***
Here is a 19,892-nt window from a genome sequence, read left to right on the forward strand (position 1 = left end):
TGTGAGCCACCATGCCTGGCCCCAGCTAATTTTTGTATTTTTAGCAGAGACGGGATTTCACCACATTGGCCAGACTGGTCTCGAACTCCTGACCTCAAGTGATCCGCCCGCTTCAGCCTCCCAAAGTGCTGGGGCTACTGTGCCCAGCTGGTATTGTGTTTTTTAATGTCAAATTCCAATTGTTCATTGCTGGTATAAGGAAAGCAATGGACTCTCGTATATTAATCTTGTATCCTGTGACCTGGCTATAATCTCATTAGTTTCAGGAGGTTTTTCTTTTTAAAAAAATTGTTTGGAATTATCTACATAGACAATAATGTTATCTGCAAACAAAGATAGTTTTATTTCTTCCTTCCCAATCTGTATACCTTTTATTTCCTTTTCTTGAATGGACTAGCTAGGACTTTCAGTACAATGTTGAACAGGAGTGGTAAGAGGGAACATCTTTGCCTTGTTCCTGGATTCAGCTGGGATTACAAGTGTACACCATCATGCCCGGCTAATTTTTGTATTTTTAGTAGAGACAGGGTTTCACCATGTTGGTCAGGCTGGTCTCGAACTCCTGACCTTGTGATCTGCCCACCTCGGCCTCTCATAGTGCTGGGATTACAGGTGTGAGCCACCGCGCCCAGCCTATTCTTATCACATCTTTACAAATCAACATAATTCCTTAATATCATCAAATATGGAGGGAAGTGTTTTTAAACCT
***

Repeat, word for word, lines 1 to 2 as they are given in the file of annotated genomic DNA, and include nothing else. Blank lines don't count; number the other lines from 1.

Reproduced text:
Here is a 19,892-nt window from a genome sequence, read left to right on the forward strand (position 1 = left end):
TGTGAGCCACCATGCCTGGCCCCAGCTAATTTTTGTATTTTTAGCAGAGACGGGATTTCACCACATTGGCCAGACTGGTCTCGAACTCCTGACCTCAAGTGATCCGCCCGCTTCAGCCTCCCAAAGTGCTGGGGCTACTGTGCCCAGCTGGTATTGTGTTTTTTAATGTCAAATTCCAATTGTTCATTGCTGGTATAAGGAAAGCAATGGACTCTCGTATATTAATCTTGTATCCTGTGACCTGGCTATAATCTCATTAGTTTCAGGAGGTTTTTCTTTTTAAAAAAATTGTTTGGAATTATCTACATAGACAATAATGTTATCTGCAAACAAAGATAGTTTTATTTCTTCCTTCCCAATCTGTATACCTTTTATTTCCTTTTCTTGAATGGACTAGCTAGGACTTTCAGTACAATGTTGAACAGGAGTGGTAAGAGGGAACATCTTTGCCTTGTTCCTGGATTCAGCTGGGATTACAAGTGTACACCATCATGCCCGGCTAATTTTTGTATTTTTAGTAGAGACAGGGTTTCACCATGTTGGTCAGGCTGGTCTCGAACTCCTGACCTTGTGATCTGCCCACCTCGGCCTCTCATAGTGCTGGGATTACAGGTGTGAGCCACCGCGCCCAGCCTATTCTTATCACATCTTTACAAATCAACATAATTCCTTAATATCATCAAATATGGAGGGAAGTGTTTTTAAACCT